Elevator of Death…Or Not

When it comes to elevators, our biggest fear is that the cable will snap and the elevator will fall to the bottom of the shaft. People debate whether there is anything you can do to save yourself—jumping just before you hit is the most popular suggestion. A few years ago, Mythbusters did a test, and the result was not pretty. Jumping doesn’t help.

Elevator engineers could have told you that. If our legs were powerful enough to jump hard enough to counter the speed of the fall, they would also be powerful enough to absorb the impact. Heck, if our legs were that strong, we’d all be able to jump very high. Apartment buildings up to about five stories wouldn’t need stairs—people would just jump up onto their balconies from outside.

On the other hand, I’ve long suspected that such elevator falls are extremely rare. Although hoists of various kinds go far back in history, we didn’t start putting passenger elevators in buildings until after Elisha Otis invented a mechanism to prevent elevators from falling. Modern elevators are defined by their inability to fall. My guess was that fatal falls happened less than once a year, at least in this country.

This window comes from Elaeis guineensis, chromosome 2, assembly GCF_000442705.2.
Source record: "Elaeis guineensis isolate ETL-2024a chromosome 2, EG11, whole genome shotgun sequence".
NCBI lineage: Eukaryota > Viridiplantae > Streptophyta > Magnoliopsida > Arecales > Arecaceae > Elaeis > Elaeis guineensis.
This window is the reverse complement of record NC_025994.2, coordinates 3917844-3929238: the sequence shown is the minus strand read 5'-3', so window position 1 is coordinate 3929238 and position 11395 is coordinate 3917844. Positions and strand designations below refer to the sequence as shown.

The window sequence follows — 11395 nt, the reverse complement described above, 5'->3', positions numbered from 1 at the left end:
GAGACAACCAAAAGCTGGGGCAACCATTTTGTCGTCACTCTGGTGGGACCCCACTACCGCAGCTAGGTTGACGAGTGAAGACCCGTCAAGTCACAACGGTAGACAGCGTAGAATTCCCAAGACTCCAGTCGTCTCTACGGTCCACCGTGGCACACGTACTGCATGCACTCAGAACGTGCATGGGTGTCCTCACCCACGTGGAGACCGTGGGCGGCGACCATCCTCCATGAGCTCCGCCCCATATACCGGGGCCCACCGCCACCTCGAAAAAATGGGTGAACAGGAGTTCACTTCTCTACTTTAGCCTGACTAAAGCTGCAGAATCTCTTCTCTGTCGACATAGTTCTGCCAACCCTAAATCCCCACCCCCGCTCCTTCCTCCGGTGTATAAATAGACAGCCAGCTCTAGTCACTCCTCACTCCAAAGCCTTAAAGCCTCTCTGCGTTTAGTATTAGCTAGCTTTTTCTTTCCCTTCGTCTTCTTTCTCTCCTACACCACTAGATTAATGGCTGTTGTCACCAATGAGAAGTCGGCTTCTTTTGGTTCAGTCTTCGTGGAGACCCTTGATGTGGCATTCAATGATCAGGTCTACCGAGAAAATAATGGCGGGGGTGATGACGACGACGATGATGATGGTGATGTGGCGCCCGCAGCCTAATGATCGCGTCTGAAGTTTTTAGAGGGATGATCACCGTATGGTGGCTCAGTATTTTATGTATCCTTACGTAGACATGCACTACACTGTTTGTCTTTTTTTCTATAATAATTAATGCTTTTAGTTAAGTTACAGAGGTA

According to a fascinating article about elevators by Nick Paumgarten in the New Yorker, I’m way off, but in a good way: For a long time, there was only one known free-fall incident in a modern elevator. It happened in 1945. And it happend when a B-25 bomber struck the Empire State Building in the fog. The impact cut all the cables on two elevators, which fell all the way to the bottom. There was only one person in the elevators at the time, an elevator operator. She was hurt bad, but she survived.